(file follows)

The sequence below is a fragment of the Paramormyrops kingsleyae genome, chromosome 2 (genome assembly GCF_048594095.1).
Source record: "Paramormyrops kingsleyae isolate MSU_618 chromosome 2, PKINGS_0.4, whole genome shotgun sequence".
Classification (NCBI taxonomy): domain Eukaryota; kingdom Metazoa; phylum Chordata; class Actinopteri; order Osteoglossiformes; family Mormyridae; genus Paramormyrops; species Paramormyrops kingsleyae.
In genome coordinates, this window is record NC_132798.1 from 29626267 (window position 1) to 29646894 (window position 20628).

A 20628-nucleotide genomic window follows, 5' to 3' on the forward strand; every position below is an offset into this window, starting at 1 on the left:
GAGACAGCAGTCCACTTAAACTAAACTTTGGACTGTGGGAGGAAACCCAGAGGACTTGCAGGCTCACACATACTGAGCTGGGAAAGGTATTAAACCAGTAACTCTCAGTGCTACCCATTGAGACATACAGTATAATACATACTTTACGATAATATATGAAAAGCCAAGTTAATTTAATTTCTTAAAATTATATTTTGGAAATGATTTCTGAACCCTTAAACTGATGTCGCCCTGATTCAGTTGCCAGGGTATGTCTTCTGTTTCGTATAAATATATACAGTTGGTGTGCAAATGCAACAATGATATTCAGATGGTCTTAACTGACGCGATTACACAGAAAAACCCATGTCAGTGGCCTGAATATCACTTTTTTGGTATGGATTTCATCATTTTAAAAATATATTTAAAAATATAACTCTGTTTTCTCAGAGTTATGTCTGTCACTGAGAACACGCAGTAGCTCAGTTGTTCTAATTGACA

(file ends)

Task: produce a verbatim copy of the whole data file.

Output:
The sequence below is a fragment of the Paramormyrops kingsleyae genome, chromosome 2 (genome assembly GCF_048594095.1).
Source record: "Paramormyrops kingsleyae isolate MSU_618 chromosome 2, PKINGS_0.4, whole genome shotgun sequence".
Classification (NCBI taxonomy): domain Eukaryota; kingdom Metazoa; phylum Chordata; class Actinopteri; order Osteoglossiformes; family Mormyridae; genus Paramormyrops; species Paramormyrops kingsleyae.
In genome coordinates, this window is record NC_132798.1 from 29626267 (window position 1) to 29646894 (window position 20628).

A 20628-nucleotide genomic window follows, 5' to 3' on the forward strand; every position below is an offset into this window, starting at 1 on the left:
GAGACAGCAGTCCACTTAAACTAAACTTTGGACTGTGGGAGGAAACCCAGAGGACTTGCAGGCTCACACATACTGAGCTGGGAAAGGTATTAAACCAGTAACTCTCAGTGCTACCCATTGAGACATACAGTATAATACATACTTTACGATAATATATGAAAAGCCAAGTTAATTTAATTTCTTAAAATTATATTTTGGAAATGATTTCTGAACCCTTAAACTGATGTCGCCCTGATTCAGTTGCCAGGGTATGTCTTCTGTTTCGTATAAATATATACAGTTGGTGTGCAAATGCAACAATGATATTCAGATGGTCTTAACTGACGCGATTACACAGAAAAACCCATGTCAGTGGCCTGAATATCACTTTTTTGGTATGGATTTCATCATTTTAAAAATATATTTAAAAATATAACTCTGTTTTCTCAGAGTTATGTCTGTCACTGAGAACACGCAGTAGCTCAGTTGTTCTAATTGACA